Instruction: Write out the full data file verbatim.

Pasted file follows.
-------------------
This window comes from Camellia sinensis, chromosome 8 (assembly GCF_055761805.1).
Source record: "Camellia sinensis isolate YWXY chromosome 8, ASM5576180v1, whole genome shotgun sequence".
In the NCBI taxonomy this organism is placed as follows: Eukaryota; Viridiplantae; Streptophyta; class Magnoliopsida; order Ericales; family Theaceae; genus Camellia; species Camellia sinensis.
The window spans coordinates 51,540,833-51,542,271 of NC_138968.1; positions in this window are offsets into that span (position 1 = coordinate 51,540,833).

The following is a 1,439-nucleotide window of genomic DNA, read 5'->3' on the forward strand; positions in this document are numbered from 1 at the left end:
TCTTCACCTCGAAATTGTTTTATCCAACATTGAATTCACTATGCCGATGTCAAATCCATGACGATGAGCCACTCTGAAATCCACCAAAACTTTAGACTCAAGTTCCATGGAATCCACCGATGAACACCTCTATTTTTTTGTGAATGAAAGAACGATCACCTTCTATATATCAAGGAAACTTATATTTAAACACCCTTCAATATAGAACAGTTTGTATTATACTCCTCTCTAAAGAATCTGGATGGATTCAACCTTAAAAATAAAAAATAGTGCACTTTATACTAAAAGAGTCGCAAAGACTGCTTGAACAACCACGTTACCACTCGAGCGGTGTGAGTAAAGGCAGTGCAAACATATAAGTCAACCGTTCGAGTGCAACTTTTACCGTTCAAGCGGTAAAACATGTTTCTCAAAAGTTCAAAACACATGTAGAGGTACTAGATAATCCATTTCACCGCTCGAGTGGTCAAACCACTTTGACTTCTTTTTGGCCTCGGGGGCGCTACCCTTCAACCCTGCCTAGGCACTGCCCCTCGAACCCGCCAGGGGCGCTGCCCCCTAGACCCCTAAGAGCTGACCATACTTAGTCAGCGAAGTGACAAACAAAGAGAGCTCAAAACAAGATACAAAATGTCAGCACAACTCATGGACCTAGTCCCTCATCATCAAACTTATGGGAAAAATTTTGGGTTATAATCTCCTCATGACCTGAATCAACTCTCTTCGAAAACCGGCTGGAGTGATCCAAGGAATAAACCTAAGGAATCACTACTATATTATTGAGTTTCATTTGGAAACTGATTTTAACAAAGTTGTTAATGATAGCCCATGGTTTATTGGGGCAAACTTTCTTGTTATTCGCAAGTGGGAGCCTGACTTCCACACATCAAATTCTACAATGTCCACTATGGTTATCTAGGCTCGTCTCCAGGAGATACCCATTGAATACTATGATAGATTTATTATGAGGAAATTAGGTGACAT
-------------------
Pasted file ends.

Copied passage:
This window comes from Camellia sinensis, chromosome 8 (assembly GCF_055761805.1).
Source record: "Camellia sinensis isolate YWXY chromosome 8, ASM5576180v1, whole genome shotgun sequence".
In the NCBI taxonomy this organism is placed as follows: Eukaryota; Viridiplantae; Streptophyta; class Magnoliopsida; order Ericales; family Theaceae; genus Camellia; species Camellia sinensis.
The window spans coordinates 51,540,833-51,542,271 of NC_138968.1; positions in this window are offsets into that span (position 1 = coordinate 51,540,833).

The following is a 1,439-nucleotide window of genomic DNA, read 5'->3' on the forward strand; positions in this document are numbered from 1 at the left end:
TCTTCACCTCGAAATTGTTTTATCCAACATTGAATTCACTATGCCGATGTCAAATCCATGACGATGAGCCACTCTGAAATCCACCAAAACTTTAGACTCAAGTTCCATGGAATCCACCGATGAACACCTCTATTTTTTTGTGAATGAAAGAACGATCACCTTCTATATATCAAGGAAACTTATATTTAAACACCCTTCAATATAGAACAGTTTGTATTATACTCCTCTCTAAAGAATCTGGATGGATTCAACCTTAAAAATAAAAAATAGTGCACTTTATACTAAAAGAGTCGCAAAGACTGCTTGAACAACCACGTTACCACTCGAGCGGTGTGAGTAAAGGCAGTGCAAACATATAAGTCAACCGTTCGAGTGCAACTTTTACCGTTCAAGCGGTAAAACATGTTTCTCAAAAGTTCAAAACACATGTAGAGGTACTAGATAATCCATTTCACCGCTCGAGTGGTCAAACCACTTTGACTTCTTTTTGGCCTCGGGGGCGCTACCCTTCAACCCTGCCTAGGCACTGCCCCTCGAACCCGCCAGGGGCGCTGCCCCCTAGACCCCTAAGAGCTGACCATACTTAGTCAGCGAAGTGACAAACAAAGAGAGCTCAAAACAAGATACAAAATGTCAGCACAACTCATGGACCTAGTCCCTCATCATCAAACTTATGGGAAAAATTTTGGGTTATAATCTCCTCATGACCTGAATCAACTCTCTTCGAAAACCGGCTGGAGTGATCCAAGGAATAAACCTAAGGAATCACTACTATATTATTGAGTTTCATTTGGAAACTGATTTTAACAAAGTTGTTAATGATAGCCCATGGTTTATTGGGGCAAACTTTCTTGTTATTCGCAAGTGGGAGCCTGACTTCCACACATCAAATTCTACAATGTCCACTATGGTTATCTAGGCTCGTCTCCAGGAGATACCCATTGAATACTATGATAGATTTATTATGAGGAAATTAGGTGACAT